[Corpora-List] Wavelet for NLP

Pascale Fung pascale at cs.ust.hk
Sat Jun 10 19:22:00 CEST 2006


"Time frequency transformation" is basically wavelet transform.

I think you are talking about discrete wavelet transform, which is
bijective, and used for source coding purposes. I used continuous wavelet
transform, which is injective, and used for recognition (or analysis)
purposes.

Discrete wavelet transform is used for coding purposes where you'd be
concerned with recovering the original signal. Whereas in the application
of bilingual word translation, I was interested in recognizing the
patterns. I would say most NLP tasks are recognition rather than coding
tasks.

Nevertheless, in this particular recognition application (of bilingual
word pair extraction) you can still recover the orginal "signal" from the
output of the transformation because the output can only correspond to one
and only one input.

regards,
Pascale


>

> I'm not an expert on signal processing, but are you sure this is

> really a wavelet transformation? It looks more like a sort of time-

> frequency analysis (which does give a nice visualisation!), while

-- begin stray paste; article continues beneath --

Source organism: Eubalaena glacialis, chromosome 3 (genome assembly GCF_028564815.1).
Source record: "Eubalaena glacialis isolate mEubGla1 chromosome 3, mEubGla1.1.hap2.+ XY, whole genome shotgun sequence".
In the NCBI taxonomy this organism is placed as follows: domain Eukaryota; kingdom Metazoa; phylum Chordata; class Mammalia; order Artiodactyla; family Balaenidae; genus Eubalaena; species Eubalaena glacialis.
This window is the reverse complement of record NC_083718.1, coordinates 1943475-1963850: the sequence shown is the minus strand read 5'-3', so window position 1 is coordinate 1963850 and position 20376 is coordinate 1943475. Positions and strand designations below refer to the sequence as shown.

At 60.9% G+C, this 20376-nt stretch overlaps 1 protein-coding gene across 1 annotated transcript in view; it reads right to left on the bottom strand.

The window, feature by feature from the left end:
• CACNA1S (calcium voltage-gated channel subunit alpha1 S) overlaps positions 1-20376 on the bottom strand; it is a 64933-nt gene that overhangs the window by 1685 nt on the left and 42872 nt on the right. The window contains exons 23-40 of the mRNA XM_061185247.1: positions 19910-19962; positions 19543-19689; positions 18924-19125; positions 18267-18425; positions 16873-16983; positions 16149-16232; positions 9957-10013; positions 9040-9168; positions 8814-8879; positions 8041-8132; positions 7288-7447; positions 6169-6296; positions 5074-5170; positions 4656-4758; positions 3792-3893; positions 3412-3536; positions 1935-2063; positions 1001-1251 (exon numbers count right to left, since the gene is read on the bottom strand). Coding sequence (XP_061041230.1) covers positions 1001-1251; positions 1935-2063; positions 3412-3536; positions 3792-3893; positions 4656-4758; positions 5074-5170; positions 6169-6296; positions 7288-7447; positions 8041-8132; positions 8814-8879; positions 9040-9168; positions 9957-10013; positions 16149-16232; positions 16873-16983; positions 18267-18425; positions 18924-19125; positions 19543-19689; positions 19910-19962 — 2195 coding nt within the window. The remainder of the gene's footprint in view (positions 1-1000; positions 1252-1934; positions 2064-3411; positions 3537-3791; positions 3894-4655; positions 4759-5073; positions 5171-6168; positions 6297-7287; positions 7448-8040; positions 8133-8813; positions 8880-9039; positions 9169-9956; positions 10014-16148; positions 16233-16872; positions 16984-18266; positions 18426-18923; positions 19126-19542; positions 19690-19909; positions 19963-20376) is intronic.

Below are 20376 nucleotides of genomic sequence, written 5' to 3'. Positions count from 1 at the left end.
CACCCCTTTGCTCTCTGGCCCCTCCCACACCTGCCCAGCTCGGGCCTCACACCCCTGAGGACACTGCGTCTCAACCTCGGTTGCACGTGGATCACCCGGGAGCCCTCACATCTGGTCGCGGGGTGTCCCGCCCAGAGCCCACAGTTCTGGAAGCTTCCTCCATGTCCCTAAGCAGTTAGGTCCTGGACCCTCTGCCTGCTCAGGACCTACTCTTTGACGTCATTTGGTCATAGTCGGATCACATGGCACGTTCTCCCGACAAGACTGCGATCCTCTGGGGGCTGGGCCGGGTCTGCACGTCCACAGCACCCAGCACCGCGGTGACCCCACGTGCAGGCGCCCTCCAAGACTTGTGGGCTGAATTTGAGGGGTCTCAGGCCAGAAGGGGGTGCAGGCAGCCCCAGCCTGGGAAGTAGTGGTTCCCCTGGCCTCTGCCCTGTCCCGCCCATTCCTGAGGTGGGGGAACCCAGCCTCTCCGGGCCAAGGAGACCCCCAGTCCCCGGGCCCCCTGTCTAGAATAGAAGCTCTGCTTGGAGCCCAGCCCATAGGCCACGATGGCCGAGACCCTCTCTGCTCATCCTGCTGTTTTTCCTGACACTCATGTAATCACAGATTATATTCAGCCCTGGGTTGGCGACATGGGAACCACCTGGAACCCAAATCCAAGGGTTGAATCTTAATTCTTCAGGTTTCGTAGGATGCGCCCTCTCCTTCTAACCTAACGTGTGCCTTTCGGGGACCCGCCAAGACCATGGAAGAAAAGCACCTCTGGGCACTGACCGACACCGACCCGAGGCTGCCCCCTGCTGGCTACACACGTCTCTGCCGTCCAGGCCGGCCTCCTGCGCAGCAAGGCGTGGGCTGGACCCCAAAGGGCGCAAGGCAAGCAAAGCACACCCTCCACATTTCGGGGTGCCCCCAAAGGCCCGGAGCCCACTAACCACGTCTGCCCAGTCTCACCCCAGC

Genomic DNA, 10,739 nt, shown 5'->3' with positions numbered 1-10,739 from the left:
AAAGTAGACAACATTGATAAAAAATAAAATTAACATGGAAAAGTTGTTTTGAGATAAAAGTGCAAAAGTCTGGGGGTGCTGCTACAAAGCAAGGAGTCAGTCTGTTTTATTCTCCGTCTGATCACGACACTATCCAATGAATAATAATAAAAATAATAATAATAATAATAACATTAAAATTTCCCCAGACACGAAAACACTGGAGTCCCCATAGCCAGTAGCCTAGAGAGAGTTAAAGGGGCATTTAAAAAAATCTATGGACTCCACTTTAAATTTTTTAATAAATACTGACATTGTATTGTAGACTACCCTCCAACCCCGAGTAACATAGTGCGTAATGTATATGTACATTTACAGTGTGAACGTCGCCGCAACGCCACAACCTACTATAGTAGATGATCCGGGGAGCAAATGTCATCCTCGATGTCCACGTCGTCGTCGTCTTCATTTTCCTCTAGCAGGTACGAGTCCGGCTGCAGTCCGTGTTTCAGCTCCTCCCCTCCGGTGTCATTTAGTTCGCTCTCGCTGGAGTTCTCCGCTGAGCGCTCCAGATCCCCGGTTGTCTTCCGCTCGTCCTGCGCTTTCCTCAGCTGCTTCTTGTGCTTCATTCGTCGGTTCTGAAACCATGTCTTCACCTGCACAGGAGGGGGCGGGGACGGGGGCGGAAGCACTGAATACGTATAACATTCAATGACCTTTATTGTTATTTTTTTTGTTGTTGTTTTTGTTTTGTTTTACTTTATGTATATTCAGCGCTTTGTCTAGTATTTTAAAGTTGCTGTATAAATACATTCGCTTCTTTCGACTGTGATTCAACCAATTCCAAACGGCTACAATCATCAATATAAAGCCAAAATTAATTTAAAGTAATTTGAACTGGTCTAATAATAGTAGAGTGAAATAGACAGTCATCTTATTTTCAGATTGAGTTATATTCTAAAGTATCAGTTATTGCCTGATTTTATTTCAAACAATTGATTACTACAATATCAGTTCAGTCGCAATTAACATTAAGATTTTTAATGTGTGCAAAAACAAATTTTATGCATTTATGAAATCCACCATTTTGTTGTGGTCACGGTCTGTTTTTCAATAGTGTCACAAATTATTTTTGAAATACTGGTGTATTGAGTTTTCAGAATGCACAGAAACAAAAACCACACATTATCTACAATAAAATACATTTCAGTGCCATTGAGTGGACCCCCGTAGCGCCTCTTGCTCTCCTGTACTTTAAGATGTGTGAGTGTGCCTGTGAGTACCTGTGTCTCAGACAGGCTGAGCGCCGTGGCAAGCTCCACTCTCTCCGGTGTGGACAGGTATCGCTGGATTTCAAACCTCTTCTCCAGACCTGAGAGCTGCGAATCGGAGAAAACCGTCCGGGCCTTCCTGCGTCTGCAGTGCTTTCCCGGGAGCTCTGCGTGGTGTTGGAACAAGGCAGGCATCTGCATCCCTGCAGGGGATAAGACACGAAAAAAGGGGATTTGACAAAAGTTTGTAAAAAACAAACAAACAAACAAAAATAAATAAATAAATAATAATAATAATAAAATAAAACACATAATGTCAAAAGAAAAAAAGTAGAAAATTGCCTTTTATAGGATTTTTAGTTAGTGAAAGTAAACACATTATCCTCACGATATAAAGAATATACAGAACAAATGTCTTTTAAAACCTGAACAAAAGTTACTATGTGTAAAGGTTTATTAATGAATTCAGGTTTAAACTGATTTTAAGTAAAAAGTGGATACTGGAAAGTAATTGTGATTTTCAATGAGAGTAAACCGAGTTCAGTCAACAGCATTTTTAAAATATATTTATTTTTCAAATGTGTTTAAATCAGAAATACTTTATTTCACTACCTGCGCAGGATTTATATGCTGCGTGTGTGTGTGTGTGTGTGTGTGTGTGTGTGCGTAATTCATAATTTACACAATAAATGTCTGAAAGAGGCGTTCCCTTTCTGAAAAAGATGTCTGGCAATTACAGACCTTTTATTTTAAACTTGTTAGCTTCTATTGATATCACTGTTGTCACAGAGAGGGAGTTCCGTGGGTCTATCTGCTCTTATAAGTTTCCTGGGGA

> wavelet transforms are supposed to be bijective. Can you reconstruct

> the original signal from the time-frequency distribution?

>

> Best wishes,

> Stefan

>

>

> On 9 Jun 2006, at 06:49, Pascale Fung wrote:

>

>>

>> Wavelet was used to find bilingual word pairs from non-parallel

>> corpora in

>> the following paper from 1996.

>>

>> regards,

>> Pascale Fung

>>

>>

>> @inproceedings{ fung96domain,

>> author = "P. Fung",

>> title = "Domain Word Translation by Space-Frequency Analysis of

>> Context Length Histograms",

>> booktitle = "Proc. {ICASSP} '96",

>> address = "Atlanta, GA",

>> pages = "184--187",

>> year = "1996"

>> }

>

>

>








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